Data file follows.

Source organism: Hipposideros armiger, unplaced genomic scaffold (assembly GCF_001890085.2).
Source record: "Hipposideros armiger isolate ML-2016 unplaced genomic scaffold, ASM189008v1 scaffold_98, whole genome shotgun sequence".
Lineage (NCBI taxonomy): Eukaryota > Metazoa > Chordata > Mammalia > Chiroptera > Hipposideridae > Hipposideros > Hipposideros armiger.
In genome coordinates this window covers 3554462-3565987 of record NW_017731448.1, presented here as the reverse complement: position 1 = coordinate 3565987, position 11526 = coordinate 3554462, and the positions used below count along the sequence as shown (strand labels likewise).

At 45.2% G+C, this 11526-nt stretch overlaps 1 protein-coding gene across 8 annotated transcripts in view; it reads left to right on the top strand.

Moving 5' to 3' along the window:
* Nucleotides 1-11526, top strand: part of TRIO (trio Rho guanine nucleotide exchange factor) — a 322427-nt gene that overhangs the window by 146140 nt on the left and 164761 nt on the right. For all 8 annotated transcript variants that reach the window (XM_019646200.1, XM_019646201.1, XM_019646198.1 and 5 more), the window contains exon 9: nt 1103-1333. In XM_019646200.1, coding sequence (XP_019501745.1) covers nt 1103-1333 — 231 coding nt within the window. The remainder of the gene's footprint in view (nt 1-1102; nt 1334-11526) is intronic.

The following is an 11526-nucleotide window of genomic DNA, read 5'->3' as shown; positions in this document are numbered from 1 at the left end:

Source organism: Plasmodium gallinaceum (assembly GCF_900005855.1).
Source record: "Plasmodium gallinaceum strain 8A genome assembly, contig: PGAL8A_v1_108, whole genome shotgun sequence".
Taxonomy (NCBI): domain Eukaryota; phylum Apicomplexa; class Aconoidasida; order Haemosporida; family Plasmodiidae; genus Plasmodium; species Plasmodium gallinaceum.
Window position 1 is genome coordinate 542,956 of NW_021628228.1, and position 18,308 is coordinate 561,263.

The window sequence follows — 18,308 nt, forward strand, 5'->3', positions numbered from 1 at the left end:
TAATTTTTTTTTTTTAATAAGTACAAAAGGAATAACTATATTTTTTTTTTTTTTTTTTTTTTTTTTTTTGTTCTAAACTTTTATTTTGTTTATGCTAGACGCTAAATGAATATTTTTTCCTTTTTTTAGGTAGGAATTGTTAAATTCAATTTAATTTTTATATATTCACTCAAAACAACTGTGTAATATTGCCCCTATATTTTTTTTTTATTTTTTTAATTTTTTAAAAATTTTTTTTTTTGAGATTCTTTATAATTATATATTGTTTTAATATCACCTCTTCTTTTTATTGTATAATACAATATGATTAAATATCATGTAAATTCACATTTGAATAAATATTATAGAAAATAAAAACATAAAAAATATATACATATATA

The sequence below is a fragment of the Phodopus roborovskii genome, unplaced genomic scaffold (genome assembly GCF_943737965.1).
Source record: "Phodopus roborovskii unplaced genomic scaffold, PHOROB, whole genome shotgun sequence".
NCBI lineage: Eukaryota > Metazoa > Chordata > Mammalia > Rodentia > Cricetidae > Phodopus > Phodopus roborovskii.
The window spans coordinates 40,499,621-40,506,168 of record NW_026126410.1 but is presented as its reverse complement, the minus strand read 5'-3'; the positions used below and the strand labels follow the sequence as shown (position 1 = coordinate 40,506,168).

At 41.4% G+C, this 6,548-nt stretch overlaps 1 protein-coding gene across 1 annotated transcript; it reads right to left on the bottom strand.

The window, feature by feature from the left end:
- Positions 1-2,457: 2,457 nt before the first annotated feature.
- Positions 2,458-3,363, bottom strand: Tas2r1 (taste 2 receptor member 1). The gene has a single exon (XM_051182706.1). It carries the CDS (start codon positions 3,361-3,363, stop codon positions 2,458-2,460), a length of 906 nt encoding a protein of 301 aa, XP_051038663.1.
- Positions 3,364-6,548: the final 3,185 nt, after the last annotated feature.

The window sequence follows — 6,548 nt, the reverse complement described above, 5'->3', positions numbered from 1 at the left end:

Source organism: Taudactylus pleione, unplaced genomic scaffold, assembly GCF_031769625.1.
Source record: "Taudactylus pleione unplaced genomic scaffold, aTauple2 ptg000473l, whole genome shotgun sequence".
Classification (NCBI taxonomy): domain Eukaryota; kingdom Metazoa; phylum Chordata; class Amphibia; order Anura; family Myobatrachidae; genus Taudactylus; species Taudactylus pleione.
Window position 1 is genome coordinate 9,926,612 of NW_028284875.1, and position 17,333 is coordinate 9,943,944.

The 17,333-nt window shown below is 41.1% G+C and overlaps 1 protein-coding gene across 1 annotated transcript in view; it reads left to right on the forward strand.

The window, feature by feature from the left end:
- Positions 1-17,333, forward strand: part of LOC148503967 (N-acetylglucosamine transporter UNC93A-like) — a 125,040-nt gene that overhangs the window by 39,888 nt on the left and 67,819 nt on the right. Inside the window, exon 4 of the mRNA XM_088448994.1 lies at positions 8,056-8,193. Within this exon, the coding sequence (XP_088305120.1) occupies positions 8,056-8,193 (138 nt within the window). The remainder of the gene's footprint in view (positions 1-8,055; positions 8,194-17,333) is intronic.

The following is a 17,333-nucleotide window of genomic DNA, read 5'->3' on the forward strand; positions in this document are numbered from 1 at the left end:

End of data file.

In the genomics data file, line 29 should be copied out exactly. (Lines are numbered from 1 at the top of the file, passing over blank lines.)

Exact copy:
The 17,333-nt window shown below is 41.1% G+C and overlaps 1 protein-coding gene across 1 annotated transcript in view; it reads left to right on the forward strand.